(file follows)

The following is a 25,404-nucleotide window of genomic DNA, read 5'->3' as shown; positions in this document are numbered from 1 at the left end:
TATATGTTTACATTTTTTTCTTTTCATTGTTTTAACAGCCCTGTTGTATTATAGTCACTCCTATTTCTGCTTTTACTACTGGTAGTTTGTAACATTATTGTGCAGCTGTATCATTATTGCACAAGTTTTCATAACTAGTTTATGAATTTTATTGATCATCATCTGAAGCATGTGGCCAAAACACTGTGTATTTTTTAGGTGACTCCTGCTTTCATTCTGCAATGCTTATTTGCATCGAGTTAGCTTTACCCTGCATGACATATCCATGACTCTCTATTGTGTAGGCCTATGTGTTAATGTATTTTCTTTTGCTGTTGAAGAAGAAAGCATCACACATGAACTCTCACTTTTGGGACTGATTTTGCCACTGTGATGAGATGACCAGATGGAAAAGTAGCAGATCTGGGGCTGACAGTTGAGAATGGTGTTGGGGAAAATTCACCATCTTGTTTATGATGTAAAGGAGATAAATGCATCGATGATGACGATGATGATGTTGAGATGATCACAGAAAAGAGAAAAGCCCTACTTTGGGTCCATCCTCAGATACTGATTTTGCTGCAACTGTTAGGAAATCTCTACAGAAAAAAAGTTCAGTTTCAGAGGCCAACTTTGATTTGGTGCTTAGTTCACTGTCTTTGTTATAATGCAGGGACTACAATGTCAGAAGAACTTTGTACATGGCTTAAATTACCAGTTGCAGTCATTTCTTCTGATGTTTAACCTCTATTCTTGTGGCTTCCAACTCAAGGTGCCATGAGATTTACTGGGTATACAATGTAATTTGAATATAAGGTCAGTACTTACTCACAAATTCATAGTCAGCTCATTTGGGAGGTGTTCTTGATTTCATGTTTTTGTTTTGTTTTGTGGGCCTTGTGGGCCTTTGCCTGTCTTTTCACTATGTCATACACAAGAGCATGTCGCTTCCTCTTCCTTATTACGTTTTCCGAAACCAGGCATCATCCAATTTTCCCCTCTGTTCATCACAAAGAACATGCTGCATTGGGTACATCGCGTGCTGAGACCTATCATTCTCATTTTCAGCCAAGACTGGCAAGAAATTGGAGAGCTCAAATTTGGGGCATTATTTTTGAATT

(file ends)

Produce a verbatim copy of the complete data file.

The following is a 25,404-nucleotide window of genomic DNA, read 5'->3' as shown; positions in this document are numbered from 1 at the left end:
TATATGTTTACATTTTTTTCTTTTCATTGTTTTAACAGCCCTGTTGTATTATAGTCACTCCTATTTCTGCTTTTACTACTGGTAGTTTGTAACATTATTGTGCAGCTGTATCATTATTGCACAAGTTTTCATAACTAGTTTATGAATTTTATTGATCATCATCTGAAGCATGTGGCCAAAACACTGTGTATTTTTTAGGTGACTCCTGCTTTCATTCTGCAATGCTTATTTGCATCGAGTTAGCTTTACCCTGCATGACATATCCATGACTCTCTATTGTGTAGGCCTATGTGTTAATGTATTTTCTTTTGCTGTTGAAGAAGAAAGCATCACACATGAACTCTCACTTTTGGGACTGATTTTGCCACTGTGATGAGATGACCAGATGGAAAAGTAGCAGATCTGGGGCTGACAGTTGAGAATGGTGTTGGGGAAAATTCACCATCTTGTTTATGATGTAAAGGAGATAAATGCATCGATGATGACGATGATGATGTTGAGATGATCACAGAAAAGAGAAAAGCCCTACTTTGGGTCCATCCTCAGATACTGATTTTGCTGCAACTGTTAGGAAATCTCTACAGAAAAAAAGTTCAGTTTCAGAGGCCAACTTTGATTTGGTGCTTAGTTCACTGTCTTTGTTATAATGCAGGGACTACAATGTCAGAAGAACTTTGTACATGGCTTAAATTACCAGTTGCAGTCATTTCTTCTGATGTTTAACCTCTATTCTTGTGGCTTCCAACTCAAGGTGCCATGAGATTTACTGGGTATACAATGTAATTTGAATATAAGGTCAGTACTTACTCACAAATTCATAGTCAGCTCATTTGGGAGGTGTTCTTGATTTCATGTTTTTGTTTTGTTTTGTGGGCCTTGTGGGCCTTTGCCTGTCTTTTCACTATGTCATACACAAGAGCATGTCGCTTCCTCTTCCTTATTACGTTTTCCGAAACCAGGCATCATCCAATTTTCCCCTCTGTTCATCACAAAGAACATGCTGCATTGGGTACATCGCGTGCTGAGACCTATCATTCTCATTTTCAGCCAAGACTGGCAAGAAATTGGAGAGCTCAAATTTGGGGCATTATTTTTGAATT